As the owner of various online businesses, Facebook ads are a great fit for my business, my clients and my myself. But, one of the biggest problems I see frequently is people dive into ads without understanding ad policy, and they end up with disapproved ads and disabled accounts.
When things go wrong with your Facebook ads, it typically falls into two categories: disapproved ads or disabled account. If you’ve received an ad disapproval, it’s likely due to a violation, whereas a disabled account is due to repeated ad violations or highly negative feedback on your account.
There’s a difference between an ad that gets disapproved immediately versus one that is flagged after running for a period of time. Common causes of ad disapproval are:
- Use of flagged words, such as “this” because that word is often used as click bait. Excessive use of “you” or “your” may also cause disapproval.
- Incessant amounts of markings, characters or using all capital letters.
- An issue with your landing page. Redirects to another type of page, obtrusive pop-ups or income claims will get flagged.
- Violating the personal attributes section of the ad policy.
- Using Facebook’s trademark, logo, images or even just not capitalizing the word “Facebook.”
If your ads are disapproved after running for a period of time, it could be due to:
- Frequency, or how long the ad has been running. If people see the same ad too often, they might report or hide it, which could encourage Facebook to shut it down.
- Negative user feedback plus reporting makes Facebook look more closely at an ad, so don’t just set the ad and forget about it.
- A Facebook ads rep is assigned to review your account and finds your ads in violation of a policy that “slipped through the cracks” when you first set it up.
- Any changes or updates to Facebook’s software can also trigger a sweep of disapproved ads, and in this case, it might be a mistake.
Dig around and try a few things to remove the flag that caused the disapproval. Try the same ad from a different Facebook ad account and the same page, or a different ad with the same Facebook ad account and a different page. The reasoning behind this is to isolate the offending variable. It’s important to know if it’s the ad account, the Facebook business page hosting the ad, or the ad itself. If nothing seems to work, get in contact with a person at Facebook:
- At 9 a.m. EST on business days, go to Facebook Business Resources.
- Under the “Top Questions” heading you’ll see either the chat or email icon (available only during business hours).
- Chat with a support technician to see what the problem is. Be gracious to this person and show them that you’re willing (and trying) to comply with the rules.
- There is also an option to appeal via email, but I’ve always found the chat to be more efficient.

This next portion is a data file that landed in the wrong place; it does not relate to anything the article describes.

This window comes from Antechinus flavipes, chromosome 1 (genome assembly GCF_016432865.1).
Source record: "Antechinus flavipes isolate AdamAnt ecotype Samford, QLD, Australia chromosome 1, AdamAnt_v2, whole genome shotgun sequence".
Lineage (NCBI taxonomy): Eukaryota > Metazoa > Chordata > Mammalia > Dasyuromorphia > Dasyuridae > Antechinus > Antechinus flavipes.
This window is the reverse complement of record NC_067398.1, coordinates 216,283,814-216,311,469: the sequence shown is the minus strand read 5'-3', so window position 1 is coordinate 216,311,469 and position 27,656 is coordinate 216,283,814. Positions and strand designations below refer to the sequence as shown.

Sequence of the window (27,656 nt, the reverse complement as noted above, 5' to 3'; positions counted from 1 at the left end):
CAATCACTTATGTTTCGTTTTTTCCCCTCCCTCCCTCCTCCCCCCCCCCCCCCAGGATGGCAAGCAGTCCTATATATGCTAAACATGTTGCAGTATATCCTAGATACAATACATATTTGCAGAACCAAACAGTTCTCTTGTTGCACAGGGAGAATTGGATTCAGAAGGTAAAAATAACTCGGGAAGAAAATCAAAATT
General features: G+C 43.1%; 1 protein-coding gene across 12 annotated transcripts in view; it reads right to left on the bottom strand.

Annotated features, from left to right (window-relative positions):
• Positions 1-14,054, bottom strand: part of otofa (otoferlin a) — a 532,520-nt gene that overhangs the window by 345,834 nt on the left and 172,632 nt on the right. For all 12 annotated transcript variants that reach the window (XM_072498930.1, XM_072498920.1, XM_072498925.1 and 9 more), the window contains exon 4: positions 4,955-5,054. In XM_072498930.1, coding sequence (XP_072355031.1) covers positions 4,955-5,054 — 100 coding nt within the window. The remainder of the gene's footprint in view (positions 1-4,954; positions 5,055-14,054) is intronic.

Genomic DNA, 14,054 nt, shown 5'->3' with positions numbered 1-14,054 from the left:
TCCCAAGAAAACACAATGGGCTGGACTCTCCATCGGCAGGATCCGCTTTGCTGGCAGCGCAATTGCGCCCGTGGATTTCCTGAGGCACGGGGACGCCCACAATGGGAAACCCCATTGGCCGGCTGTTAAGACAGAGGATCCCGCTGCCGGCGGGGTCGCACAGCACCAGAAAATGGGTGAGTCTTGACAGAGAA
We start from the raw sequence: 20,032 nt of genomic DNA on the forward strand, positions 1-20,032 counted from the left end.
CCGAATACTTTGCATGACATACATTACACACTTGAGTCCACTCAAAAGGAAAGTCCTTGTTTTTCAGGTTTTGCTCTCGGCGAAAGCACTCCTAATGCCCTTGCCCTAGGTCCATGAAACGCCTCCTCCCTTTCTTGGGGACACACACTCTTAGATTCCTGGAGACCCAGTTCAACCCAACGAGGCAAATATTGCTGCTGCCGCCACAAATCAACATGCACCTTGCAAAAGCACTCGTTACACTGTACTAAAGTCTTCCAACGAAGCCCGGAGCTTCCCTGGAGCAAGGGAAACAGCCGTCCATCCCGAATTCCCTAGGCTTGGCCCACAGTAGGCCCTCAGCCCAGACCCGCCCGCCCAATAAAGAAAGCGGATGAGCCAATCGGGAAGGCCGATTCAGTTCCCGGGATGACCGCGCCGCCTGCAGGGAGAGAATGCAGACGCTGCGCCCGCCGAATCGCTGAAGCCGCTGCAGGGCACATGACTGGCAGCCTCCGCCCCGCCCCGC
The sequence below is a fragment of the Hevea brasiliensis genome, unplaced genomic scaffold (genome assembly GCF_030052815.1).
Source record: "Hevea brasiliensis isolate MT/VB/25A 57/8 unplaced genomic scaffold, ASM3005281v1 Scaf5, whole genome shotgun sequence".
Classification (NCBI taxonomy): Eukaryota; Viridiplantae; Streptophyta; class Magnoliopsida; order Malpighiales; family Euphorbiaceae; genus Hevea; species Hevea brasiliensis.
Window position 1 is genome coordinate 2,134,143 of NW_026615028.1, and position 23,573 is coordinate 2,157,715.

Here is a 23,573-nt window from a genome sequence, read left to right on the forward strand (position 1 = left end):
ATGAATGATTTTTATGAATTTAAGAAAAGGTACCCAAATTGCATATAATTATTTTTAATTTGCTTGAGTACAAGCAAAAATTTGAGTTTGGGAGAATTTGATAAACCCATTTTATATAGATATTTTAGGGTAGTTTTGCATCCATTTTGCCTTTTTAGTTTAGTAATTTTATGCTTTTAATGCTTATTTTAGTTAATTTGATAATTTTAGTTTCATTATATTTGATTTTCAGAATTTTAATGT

Be persistent. If you’ve tried to fix the ad and it is still being flagged, or if you have chatted with a support technician and didn’t like the answer, continue appealing. This process could take several days or even a couple of weeks, but keep trying.
If this was your first time running a Facebook ad, once you’ve cleared the flags, I suggest running a few easy Facebook ads, such as “Like” and awareness ads, or boosting a Facebook Live video, just to get them approved and to familiarize yourself with the process. Typically, ads that don’t require the user to leave Facebook are approved more easily than those that send the user off Facebook. After the ads run for a few hours, you can turn them off. This is a way to “reset” the ad account so approvals start happening automatically.
If your personal ad account is disabled, it can be dramatic both professionally and personally. The first and best option is to use the chat appeal process I mentioned above. And don’t forget to keep trying, even if you get a no the first time. I had one student who had to try five times over the course of three weeks to get her account re-instated.
If none of that works, set up a new ad account using the following process:
- Finding a trusted friend, colleague or family member.
- Go to the person’s house (so you’re on a different IP address).
- Have the person open up a brand new business manager account.
- Set up a new ad account in the business manager.
- Set up a new Facebook business page.
- Get a new type of payment, such as a new credit or debit card.
- Have them make you an admin on the new page and account so you have full administrative privileges.
- You might even need to run ads to landing pages that are on a different domain than you were previously.
Please note that you will no longer have a personal ad account, but a business manager account that’s “technically” owned by your trusted friend. There’s no way to recover a personal ad account unless you can get support to reinstate it, or set up a whole new personal Facebook profile, but this is against the terms of service agreement.